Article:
Was the election of Police and Crime Commissioners the most expensive election in history?

This is an old post which I posted on another site following the Police and Crime Commissioner elections in 2012. Reposting here in the light of this week’s election of a new Police and Crime Commissioner in South Yorkshire.  Turnout in South Yorkshire at 14.7% was slightly less than the 15.1% turnout in the national PCC elections in 2012.

[19 November 2012] Last week’s elections for the new posts of Police and Crime Commissioners in England and Wales was marked by a record low turnout. With only 15% of voters going to the polls this was markedly lower than the previous lowest turnout for elections in the UK which was 23% for the European Parliament elections of 1999, and is significantly lower than the lowest general election turnout of 59% in 2001.

The low turnout may also mean that these were the most expensive elections in history. The cost of organising the PCC election was £75million, and the total number of valid votes cast was around 5.3 million. This amounts to a whopping £14 for every vote cast. This is a significant sum in itself, but if we put this figure into some kind of context the PCC elections begin to look like very poor value for money indeed. The 2010 UK general election cost the public purse around £99 million, which amounts to around £3 for every vote cast. Perhaps more remarkably, observers on this side of the Atlantic often look askance at the massive sums spent in US Presidential Elections and the re-election of Barack Obama two weeks ago was no exception. The BBC estimates that almost $6 billion were spent in the 2012 Presidential Election which amounts to around $18 per vote cast. At the current rate of exchange this comes in at around £12 per vote, slightly better value for money than the PCC elections. Of course the bulk of US election spending is generated by private finance, whereas the £75million spent on the PCC elections represents the cost of these elections to the public purse.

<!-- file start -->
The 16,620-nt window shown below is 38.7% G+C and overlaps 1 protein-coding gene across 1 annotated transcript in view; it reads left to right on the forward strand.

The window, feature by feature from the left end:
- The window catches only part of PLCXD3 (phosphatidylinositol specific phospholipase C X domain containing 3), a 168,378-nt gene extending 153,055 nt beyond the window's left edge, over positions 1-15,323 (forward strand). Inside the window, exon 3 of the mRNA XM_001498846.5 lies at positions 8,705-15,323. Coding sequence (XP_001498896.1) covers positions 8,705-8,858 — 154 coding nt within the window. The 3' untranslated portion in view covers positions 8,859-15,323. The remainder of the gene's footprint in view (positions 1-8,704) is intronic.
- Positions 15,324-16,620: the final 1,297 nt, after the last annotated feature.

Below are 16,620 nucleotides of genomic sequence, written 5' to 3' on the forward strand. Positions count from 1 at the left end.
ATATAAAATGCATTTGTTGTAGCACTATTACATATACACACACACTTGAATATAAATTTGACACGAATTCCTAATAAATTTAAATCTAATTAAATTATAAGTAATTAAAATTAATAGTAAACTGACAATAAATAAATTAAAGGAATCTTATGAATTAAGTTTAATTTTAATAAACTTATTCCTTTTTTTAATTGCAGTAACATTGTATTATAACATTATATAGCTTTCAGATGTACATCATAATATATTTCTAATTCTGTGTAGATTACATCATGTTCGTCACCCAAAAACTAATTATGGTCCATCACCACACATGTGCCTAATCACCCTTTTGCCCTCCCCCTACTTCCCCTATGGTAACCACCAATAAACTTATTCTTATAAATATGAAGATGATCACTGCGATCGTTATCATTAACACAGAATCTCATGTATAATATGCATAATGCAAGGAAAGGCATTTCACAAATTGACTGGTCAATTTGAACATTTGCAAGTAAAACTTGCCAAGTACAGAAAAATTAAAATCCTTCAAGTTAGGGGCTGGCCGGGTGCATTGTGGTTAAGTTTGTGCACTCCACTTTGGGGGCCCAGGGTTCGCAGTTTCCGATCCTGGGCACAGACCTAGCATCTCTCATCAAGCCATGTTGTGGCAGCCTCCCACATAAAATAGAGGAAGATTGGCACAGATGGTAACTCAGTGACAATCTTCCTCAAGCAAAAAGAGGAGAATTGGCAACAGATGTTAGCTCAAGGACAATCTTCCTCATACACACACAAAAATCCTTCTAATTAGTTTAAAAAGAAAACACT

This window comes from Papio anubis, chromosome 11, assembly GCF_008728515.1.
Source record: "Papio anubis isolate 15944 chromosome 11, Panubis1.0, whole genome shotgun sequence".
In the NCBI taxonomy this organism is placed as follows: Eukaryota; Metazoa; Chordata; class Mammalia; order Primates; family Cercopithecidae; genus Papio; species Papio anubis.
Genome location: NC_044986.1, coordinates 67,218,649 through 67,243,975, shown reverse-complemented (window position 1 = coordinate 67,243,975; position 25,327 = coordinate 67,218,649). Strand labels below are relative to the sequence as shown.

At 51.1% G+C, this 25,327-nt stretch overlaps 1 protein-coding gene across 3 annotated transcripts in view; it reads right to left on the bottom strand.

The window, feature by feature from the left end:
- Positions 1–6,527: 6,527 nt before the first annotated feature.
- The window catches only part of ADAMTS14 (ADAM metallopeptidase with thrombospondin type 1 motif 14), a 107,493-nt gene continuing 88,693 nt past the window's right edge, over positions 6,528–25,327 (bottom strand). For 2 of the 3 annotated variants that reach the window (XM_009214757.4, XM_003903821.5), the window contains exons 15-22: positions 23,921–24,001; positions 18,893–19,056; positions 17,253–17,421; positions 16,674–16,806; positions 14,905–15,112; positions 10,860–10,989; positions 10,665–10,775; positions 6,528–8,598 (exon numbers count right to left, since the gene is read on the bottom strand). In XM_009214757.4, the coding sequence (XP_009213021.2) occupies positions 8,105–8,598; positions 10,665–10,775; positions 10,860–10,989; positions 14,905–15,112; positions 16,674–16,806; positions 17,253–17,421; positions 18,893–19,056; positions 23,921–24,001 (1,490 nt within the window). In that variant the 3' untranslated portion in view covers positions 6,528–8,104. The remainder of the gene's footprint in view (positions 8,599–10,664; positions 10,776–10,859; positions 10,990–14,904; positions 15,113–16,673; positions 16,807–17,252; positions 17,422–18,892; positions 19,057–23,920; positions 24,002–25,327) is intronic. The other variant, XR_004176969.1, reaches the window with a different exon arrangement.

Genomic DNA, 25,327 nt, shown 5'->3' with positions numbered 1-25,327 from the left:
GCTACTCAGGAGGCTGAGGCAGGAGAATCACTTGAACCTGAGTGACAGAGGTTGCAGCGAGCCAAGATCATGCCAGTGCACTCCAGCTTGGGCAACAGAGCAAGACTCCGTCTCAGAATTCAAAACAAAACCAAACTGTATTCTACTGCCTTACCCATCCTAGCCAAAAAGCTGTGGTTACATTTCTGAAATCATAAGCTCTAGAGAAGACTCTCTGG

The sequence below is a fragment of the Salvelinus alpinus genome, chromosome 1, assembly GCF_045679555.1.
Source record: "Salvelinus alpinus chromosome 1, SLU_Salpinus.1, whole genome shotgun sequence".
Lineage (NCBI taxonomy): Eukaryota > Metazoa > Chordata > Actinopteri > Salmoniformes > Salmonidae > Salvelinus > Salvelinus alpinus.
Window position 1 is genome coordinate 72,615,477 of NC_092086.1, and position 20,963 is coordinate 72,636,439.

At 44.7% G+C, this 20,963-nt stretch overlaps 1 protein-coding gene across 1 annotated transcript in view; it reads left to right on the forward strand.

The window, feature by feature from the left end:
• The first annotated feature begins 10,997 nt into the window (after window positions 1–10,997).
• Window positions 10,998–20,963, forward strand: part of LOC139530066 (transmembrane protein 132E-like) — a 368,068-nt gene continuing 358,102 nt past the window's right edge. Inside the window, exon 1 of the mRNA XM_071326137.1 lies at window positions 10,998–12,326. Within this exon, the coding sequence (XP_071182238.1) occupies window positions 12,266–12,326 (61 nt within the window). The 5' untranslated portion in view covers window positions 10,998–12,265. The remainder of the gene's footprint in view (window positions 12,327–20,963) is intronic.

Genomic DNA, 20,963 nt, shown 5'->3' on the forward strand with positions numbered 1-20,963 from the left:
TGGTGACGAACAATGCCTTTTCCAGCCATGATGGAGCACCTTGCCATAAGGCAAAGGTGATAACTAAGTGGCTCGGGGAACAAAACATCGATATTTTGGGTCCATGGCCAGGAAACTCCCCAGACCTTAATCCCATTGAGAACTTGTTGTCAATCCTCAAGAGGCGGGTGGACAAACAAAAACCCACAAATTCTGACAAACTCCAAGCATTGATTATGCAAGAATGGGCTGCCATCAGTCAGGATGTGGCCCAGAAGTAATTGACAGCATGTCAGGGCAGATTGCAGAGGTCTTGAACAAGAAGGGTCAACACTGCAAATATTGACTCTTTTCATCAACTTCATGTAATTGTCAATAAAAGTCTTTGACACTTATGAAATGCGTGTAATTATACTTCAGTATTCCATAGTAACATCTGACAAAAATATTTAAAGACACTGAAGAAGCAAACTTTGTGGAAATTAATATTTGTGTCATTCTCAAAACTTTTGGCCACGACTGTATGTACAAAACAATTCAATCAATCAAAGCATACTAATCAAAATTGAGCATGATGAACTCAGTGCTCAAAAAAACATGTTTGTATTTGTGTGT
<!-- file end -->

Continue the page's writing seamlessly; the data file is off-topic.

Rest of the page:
Ironically, the low turnout may in part be explained by the unwillingness of the Government to invest more in these elections. The Electoral Commission, the independent body which monitors UK elections, had highlighted the risk of a low turnout which would result from holding elections in November, for a post nobody had heard of, with candidates expected to canvas across districts more than ten times the size of parliamentary constituencies. Moreover, they were particularly critical of the Government’s decision not to allow candidates one postage free mail-shot to all electors, something which is made available to candidates in UK general elections. This would have added an estimated £35million to the cost of the PCC elections, however, if it resulted in an increase in turnout it may well have proved to be better value for money. Democracy is not cheap; elections, referenda, public consultations, and indeed parliament all cost significant sums of money. Nevertheless, investing in these things is not only vital for the health of our democracy, it may also be good value for money.

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